The Evoque is the smallest Range Rover vehicle you can buy; it has been on sale since the 2012 model year in Canada and the United States. The Evoque is quite a popular vehicle, especially in Europe, with total worldwide sales just shy of the one-million-unit mark.
For 2020, the Range Rover Evoque gets a complete makeover, although at first glance it may seem like the vehicle it replaces, but according to Jaguar-Land Rover, the second generation Evoque shares only one or two parts with the first generation Evoque. The second generation Evoque is only available with four doors, for now at least, I reviewed the 2-door version of first generation Evoque in 2013, have a look at my old review if you want to compare the two generations.
In Canada, the 2020 Range Rover Evoque comes in three main trims and then there are other trims within those trims. The base Evoque S has a starting price of $47,950 and the SE starts at $52,500. The R-Dynamic S starts from $53,500, the R-Dynamic SE starts at $57,950, and the R-Dynamic HSE starts at $62,500. The First Edition starts at $61,500. The First Edition is only available this year.
All trims of the Evoque come with a turbocharged 2.0-liter 4-cylinder gasoline engine; the base and First Edition trims (P250) engine produces 246 horsepower and 269 pound-feet of torque, while the R-Dynamic increases horsepower to 296 and 295 pound-feet of torque (P300). A diesel engine is offered in Europe, no word on whether that engine will make it to Canadian shores. Power is sent to all four wheels via a 9-speed automatic transmission.
The P300 engine is a mild hybrid (MHEV), the system harvest energy during braking and deceleration and deploys it to assist in acceleration and helps with running some of the electronic components of the car. The engine shuts off as you’re decelerating, below 20 km/h and with a certain amount of pressure on the brake, and also harvest the kinetic energy from that process. It’s a pretty seamless system and does help a bit with fuel savings and carbon emissions, as you’re not idling and spewing out gases when stopped.
The 2020 Range Rover Evoque is quite fun to drive, especially in the P300 guise with the added horsepower and torque. The small turbocharged engine punches above its weight, and I was quite surprised by the responsiveness of the Evoque. The Evoque takes off quite quickly from a standstill, some of which can be attributed to the power provided by the MHEV system.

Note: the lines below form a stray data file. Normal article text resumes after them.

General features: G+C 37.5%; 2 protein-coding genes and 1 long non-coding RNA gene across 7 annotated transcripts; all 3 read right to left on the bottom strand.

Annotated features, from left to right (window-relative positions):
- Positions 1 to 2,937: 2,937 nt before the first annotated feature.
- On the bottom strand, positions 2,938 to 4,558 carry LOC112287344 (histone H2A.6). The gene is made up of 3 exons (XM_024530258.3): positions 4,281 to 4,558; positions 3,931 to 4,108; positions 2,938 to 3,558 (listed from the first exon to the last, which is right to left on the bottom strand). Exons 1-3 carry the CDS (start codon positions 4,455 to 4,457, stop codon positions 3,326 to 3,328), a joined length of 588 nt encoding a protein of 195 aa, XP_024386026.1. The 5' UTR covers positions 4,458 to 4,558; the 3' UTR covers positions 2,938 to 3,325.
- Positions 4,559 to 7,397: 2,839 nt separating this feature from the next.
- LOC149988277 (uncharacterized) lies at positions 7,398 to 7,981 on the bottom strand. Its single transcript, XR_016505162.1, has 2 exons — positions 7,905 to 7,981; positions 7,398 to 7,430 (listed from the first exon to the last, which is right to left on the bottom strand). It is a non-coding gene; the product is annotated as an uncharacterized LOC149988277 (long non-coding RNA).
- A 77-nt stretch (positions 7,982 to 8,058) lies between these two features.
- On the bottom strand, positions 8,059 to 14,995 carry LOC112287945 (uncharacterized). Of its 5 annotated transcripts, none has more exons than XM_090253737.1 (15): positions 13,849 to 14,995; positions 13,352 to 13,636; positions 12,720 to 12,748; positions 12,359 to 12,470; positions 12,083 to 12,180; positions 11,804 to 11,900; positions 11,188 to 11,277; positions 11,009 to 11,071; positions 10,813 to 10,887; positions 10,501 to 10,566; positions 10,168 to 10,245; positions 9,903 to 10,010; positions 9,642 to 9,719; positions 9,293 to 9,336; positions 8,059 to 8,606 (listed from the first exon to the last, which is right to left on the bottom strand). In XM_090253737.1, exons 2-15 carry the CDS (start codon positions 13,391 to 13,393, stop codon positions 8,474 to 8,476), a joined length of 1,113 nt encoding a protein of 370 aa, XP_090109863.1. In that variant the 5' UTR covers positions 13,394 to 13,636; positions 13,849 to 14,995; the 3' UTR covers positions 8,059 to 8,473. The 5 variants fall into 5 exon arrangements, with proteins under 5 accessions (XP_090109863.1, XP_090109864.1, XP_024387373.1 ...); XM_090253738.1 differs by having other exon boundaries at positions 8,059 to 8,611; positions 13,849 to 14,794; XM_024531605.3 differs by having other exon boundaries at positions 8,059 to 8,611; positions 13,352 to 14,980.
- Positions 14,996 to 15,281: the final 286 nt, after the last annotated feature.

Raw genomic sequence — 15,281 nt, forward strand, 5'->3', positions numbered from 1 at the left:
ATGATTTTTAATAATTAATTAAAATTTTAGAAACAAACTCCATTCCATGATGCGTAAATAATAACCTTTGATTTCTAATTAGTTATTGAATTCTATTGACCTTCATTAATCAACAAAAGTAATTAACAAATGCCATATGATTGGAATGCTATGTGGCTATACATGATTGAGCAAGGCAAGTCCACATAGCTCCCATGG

Driving the Evoque feels more like a car than an SUV/CUV, it’s actually pretty fun to take into tight corners, thanks to its torque-vectoring by braking system. The Evoque comes with 6 pre-set driving modes (Terrain Response 2): Eco, Comfort, Grass/Gravel/Snow, Mud/Ruts, Sand, and Auto.
The Evoque is a great little CUV for the city, it’s also quite good at highway speeds, passing slower cars is accomplished quite easily, thanks to the availability of the 295 pound-feet of torque between 1,500 – 4,500 rpm.
Most people probably will never take their Range Rover Evoque off-roading, but it is capable of being driven in some rough conditions. The week I was reviewing the Evoque happened to fall during the week when the Land Rover Above & Beyond Tour was taking place in our town, so I went to see/drive the Evoque on the off-road course. I went to a similar course a few years ago with the first generation Evoque, I was extremely impressed by the capabilities of the Evoque back then. The course this year was much smaller but it still showcased the off-road capabilities of the smallest Range Rover, it was impressive again. See photos below.
In addition to the Terrain Response 2 system, the Range Rover Evoque comes with quite a few other useful features, features like “Clearsight Ground View”, which displays a video from under the front of the car, so you can manage going around or over large obstacles when off-roading. Another feature is “Wade Sensing”, this system uses ultrasonic sensors under the side mirrors to alert the driver, visually and audibly, when the vehicles approaches its wading depth of 23.62 inches (60 cm). All Terrain Progress Control lets you set and maintain a steady speed between 1.8 and 30 km/h, it’s like cruise control but for off-road or challenging conditions. In addition to these, the standard Hill Descent Control system, which was a Land Rover innovation, is also available.
I thought the first-generation Range Rover Evoque was quite stylish, the second generation Evoque is even more stylish in my opinion. It’s a mix between the original Evoque and the Range Rover Velar, which is a very sleek looking SUV.